A kaleidoscope of color and culture clash humorously as an Indian family in London tries to raise their soccer-playing daughter in a traditional way. Unlike tarty elder sister Pinky, who is preparing for an Indian wedding and a lifetime of cooking the perfect chapatti, Jess' dream is to play soccer professionally like her hero David Beckham. Wholeheartedly against Jess' unorthodox ambition, her parents eventually reveal that their reservations have more to do with protecting her than with holding her back. When Jess is forced to make a choice between tradition and her beloved sport, her family must decide whether to let her chase her dream...and a soccer ball.
In the match where Jess and Jules aren't getting along, Jules' hair is held back by a metal headband, except in one close-up where it is held back by a thick, black headband. It then goes back to the metal headband. Then in the final game Jules is wearing the black headband again. See more »
Well you fancying your gorah coach is OK with me. Besides, he's quite fit!
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Additional thanks to ... Nikki & Gary at Action Vehicles See more »
The word football was been replaced by soccer in many US prints. See more »
My scalp still smarts from the burning coals heaped on it when I vowed I love this film. Bring on the coals; I'll walk over them as well to say again that I love "Bend it Like Beckham." Granted, there's a lot of "in spite of" in that confession. It's a bit movie-of-the-week; the screenplay is on the paint-by-numbers side. And, most troublingly, the director's commentary implies that in this film beauty can be found primarily amongst the white of skin.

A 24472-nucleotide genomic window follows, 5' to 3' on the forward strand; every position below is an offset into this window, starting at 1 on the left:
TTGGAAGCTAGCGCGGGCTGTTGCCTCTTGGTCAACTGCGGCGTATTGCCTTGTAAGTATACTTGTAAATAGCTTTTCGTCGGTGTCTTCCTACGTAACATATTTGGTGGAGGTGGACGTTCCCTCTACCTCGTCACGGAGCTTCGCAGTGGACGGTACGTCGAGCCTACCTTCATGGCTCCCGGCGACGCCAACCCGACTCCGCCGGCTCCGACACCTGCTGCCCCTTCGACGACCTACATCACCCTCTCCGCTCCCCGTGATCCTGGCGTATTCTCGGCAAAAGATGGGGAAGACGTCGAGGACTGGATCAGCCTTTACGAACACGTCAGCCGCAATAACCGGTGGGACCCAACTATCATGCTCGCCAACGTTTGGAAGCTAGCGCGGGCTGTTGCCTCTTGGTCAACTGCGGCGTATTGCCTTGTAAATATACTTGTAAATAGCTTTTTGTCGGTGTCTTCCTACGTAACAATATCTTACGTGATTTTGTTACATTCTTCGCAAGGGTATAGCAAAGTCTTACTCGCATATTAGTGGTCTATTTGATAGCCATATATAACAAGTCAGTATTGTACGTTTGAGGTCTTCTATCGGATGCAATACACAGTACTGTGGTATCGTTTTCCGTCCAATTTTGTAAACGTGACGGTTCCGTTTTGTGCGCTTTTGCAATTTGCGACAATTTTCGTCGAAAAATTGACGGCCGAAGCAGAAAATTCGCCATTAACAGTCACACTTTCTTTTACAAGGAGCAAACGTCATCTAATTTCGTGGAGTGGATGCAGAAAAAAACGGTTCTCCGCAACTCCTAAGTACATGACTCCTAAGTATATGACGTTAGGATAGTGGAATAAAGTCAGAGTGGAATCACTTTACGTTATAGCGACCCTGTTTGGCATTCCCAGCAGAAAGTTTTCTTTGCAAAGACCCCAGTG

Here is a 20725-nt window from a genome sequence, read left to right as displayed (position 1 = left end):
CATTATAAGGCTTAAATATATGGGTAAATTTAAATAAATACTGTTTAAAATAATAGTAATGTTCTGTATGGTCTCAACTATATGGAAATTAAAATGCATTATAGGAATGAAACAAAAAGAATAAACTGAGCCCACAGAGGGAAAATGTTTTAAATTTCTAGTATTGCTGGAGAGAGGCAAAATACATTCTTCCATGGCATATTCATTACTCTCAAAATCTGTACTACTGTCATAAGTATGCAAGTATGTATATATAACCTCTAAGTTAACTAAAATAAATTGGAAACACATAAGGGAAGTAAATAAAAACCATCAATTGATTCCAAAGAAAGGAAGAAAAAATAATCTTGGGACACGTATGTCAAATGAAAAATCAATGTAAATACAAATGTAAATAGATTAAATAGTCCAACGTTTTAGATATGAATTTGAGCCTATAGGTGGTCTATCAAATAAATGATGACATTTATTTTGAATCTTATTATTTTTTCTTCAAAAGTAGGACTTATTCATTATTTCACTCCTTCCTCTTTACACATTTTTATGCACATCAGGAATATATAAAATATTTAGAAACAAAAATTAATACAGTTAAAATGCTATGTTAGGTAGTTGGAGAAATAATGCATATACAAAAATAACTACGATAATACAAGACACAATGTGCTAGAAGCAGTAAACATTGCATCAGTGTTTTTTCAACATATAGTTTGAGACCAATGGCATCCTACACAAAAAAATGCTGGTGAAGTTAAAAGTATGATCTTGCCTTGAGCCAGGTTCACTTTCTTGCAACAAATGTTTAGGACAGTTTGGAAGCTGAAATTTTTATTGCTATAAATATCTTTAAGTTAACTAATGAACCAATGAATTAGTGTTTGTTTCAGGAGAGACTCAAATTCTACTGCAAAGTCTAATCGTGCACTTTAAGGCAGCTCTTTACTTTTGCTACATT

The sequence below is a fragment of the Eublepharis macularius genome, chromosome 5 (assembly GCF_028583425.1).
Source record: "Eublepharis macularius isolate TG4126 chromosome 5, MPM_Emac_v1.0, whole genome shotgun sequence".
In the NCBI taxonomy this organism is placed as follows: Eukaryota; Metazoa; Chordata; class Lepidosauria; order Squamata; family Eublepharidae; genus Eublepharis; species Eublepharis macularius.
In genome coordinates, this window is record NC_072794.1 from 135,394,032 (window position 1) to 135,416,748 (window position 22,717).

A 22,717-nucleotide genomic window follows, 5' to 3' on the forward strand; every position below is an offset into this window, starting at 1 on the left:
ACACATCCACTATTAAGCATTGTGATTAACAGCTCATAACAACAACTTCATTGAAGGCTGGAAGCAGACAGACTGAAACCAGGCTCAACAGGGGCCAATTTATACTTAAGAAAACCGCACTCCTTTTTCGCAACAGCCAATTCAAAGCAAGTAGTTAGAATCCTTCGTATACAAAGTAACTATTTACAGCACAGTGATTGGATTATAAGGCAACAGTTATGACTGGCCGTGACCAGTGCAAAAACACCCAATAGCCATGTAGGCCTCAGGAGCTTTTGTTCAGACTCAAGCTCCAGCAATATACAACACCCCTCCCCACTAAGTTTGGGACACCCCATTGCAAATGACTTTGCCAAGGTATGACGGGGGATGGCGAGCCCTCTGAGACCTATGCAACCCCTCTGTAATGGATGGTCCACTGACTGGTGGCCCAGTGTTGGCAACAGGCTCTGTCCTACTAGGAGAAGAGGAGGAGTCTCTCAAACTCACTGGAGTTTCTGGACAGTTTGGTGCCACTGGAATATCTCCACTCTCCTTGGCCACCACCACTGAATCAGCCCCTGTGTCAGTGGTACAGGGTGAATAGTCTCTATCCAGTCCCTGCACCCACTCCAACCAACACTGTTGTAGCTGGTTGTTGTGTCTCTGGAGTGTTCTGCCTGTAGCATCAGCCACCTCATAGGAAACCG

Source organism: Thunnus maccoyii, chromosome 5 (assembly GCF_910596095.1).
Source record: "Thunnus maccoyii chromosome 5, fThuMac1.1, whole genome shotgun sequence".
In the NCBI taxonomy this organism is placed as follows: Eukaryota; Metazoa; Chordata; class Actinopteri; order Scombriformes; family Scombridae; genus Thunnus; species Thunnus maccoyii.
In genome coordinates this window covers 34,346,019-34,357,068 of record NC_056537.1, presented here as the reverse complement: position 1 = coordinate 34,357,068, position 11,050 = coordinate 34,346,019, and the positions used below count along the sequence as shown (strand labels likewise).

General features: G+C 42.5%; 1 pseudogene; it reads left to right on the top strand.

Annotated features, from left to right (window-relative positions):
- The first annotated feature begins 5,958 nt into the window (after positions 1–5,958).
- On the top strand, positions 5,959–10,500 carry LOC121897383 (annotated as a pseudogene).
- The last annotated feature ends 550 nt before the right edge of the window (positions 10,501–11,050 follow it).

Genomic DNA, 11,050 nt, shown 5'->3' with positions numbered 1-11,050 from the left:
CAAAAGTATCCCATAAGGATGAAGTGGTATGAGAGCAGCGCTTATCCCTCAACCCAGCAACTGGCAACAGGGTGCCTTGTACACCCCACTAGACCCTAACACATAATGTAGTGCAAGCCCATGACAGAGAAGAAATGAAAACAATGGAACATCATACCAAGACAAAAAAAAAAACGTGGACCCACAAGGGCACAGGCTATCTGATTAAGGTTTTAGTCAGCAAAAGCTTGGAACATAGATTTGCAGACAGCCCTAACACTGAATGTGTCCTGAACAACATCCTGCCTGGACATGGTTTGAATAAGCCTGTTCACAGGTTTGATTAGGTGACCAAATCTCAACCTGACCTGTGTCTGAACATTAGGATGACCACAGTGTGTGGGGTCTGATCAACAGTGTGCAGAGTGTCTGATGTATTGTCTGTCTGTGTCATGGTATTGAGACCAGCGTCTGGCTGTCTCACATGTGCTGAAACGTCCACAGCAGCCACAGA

The film's genius is not in what's obvious to the Syd Field-doctored eye: character arcs, themes, construction. It's in both the surface and what lurks deep beneath, but not in those layers of artistic topsoil that reviewers seem most often to scratch at. Powerful, sometimes semi-clad female bodies not simply on display but kicking the crap out of a football do a better job of naturalizing female strength and agility than Lara Croft or Zhang Ziyi will ever do. These are real bodies (Keira Knightley's excepted) whose work is not to look great first and kick butt later. They are working bodies whose beauty is in their movement and self-determination. And, in my book, lead actress Parminder Nagra is one of the most gorgeous creatures ever captured on screen not only because she can lay claim to that hackneyed adjective, "luminous," but because her performance has an honesty and un-bookish intelligence that's utterly compelling.
The result is a film women can enjoy without feeling like they're making a pact with the devil to do so. As in Chadha's "Bride and Prejudice," the relationships amongst women sizzle with a chemistry that can't be neatly slotted into the stodgy, Sweet Valley High categories of "best friends" or "sisters." Perhaps Chadha is even right in her commentary to disavow the film's flirtation with lesbianism. "Bend it Like Beckham" has an electricity that can't be reduced to the simple hetero/homosexual love triangle its conventionally structured script would suggest. The precise nature of its pleasure is, ultimately, a bit of a mystery and is all the more seductive for it.
Oh yes, and did I mention that it's hilarious?
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